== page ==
Monday, February 8, 2010

Prepaid mobile phone cost comparison

Using a mobile phone with a traditional service plan is not a cheap way to make phone calls, but they are so useful they've become the ubiquitous gadget. And while there's a lot of advertising that promotes the latest mobile phones, you'll have to look much harder to find out what the real cost of ownership will be to use it for a year. My research into this shows that prepaid mobile phone service can save you a lot of money.

A few years ago I had a standard cell phone family plan that I shared with my wife. It was pretty basic with 500 minutes, free calling between our phones, and the standard free weekends, all for only $50 per month (really $64 after taxes and extra fees). After our 2 year contracts expired I started shopping around and concluded that prepaid service was far more cost effective for us.

Here is the spreadsheet I use to compare the real cost of each of the plans. You can download a copy of the spreadsheet and adjust the numbers for yourself. To use the spreadsheet you need to add up all the minutes you used over a year (even if they were "free" minutes). We needed 2 phones so I only included family plans, and since we aren't heavy text message users I did not consider that in my calculations. If you need lots of text messages or a data plan then you probably won't find a suitable prepaid plan today (sorry iPhone fans). I'm hopeful that a data option will come to prepaid in the future but I'm not going to hold my breath.

Prepaid services can get confusing too, with variable per minute cost and minute expiration periods. The best ones I've found are Net10, which is always 10 cents with only the expiration time varying (up to 6 months based on how much you spend upfront), and T-Mobile which is 10 cents and last 1 year when you add $100 increments.

Check them out and run the numbers for yourself. If you have suggestions about how to improve the spreadsheet or tips for lower cost mobile phone services please share them in the comments.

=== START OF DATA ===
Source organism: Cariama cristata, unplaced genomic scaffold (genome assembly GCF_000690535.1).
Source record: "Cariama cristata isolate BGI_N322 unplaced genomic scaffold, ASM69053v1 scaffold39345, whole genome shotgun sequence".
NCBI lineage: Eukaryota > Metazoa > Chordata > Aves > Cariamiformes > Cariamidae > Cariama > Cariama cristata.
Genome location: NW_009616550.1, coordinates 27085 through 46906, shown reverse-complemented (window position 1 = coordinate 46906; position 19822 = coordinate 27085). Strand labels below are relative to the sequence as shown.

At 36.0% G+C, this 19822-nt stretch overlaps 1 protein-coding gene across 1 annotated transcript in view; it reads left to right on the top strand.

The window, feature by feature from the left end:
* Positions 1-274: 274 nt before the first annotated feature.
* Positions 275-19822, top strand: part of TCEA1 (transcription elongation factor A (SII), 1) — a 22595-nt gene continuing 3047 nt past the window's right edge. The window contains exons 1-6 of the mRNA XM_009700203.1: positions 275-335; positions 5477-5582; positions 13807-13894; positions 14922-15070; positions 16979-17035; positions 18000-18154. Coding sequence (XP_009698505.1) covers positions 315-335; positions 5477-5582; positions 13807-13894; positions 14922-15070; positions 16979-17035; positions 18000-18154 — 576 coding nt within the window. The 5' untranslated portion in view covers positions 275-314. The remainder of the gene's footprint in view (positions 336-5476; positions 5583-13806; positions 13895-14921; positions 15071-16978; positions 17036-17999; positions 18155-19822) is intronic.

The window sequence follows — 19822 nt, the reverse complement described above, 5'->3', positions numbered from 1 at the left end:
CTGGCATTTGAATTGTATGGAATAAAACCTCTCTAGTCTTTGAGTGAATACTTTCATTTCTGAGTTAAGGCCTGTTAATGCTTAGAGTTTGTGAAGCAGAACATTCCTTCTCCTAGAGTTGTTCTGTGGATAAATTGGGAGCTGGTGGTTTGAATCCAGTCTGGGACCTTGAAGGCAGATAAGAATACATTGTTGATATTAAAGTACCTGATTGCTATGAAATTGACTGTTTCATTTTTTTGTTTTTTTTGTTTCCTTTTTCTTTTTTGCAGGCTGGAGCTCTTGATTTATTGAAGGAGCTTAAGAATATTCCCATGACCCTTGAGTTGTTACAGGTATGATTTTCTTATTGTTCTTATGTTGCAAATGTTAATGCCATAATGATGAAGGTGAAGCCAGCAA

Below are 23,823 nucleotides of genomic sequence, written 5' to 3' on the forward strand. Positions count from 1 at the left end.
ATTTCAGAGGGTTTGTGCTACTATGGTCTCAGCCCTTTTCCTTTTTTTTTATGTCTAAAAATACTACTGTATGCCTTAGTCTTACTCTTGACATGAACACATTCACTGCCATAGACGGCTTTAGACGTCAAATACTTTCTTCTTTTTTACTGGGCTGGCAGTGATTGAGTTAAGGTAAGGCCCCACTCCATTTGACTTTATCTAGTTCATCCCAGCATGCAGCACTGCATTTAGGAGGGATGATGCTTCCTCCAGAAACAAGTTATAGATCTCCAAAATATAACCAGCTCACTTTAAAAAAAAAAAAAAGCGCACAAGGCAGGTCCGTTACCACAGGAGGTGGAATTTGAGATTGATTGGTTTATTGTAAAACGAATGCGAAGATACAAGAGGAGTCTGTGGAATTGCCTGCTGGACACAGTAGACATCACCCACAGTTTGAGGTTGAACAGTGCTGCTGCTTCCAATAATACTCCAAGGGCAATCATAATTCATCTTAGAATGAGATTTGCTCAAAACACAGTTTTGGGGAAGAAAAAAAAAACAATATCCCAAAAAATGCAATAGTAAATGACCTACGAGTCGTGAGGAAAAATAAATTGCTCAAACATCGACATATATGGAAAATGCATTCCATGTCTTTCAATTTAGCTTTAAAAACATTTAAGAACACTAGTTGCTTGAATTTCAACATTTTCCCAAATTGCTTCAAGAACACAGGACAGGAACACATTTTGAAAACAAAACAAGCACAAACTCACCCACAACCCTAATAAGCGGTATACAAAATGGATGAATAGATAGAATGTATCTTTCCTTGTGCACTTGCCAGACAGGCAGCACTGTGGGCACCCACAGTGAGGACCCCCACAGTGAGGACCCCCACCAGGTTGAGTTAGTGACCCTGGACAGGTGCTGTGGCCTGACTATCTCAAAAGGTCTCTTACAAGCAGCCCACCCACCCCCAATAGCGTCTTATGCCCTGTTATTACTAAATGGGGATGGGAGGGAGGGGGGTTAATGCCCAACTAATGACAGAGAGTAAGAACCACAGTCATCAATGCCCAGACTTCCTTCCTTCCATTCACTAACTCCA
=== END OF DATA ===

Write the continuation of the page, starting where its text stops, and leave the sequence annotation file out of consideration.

Thursday, January 7, 2010

Upgrade a wireless router with Linux

Wireless routers are cheap and often the firmware they come with shows it.
It can be buggy, unstable and require you to reboot the router frequently to maintain your internet connection. If you're a network geek like me you've probably heard you can run linux on your home firewall router. Projects like dd-wrt and OpenWrt both offer excellent ways to do that.

You need a router that is supported and there are many so you may already own one. You can buy the Asus WL-520gU at Newegg for under $40. It's a bargain with it's USB ports and Linux compatibility. Asus even mentions support for dd-wrt on their product description.

I use OpenWRT at home and it's been great. I've also recently tried dd-wrt and it was so easy to install and setup that I figured I'd write about it to encourage others to try it. If you're not comfortable configuring you current router this may not be something you want to attempt.

Before you start I recommend reading the official documentation specific to your router. For my Asus router the instructions are here. After reading that, you can follow the list below which summarizes the steps to install this new firmware.
  1. connect an ethernet cable between your computer and the router
  2. configure your computer with the manual address
  3. hold in the recessed reset button while you connect the power cable to the router
  4. the router power light will flash slowly to indicate it is ready to receive the new firmware (then you can release the reset button)
  5. load the latest "Standard Generic" .bin firmware file for your router with the tftp command
  6. then wait 10 minutes and login to your router at and setup the admin password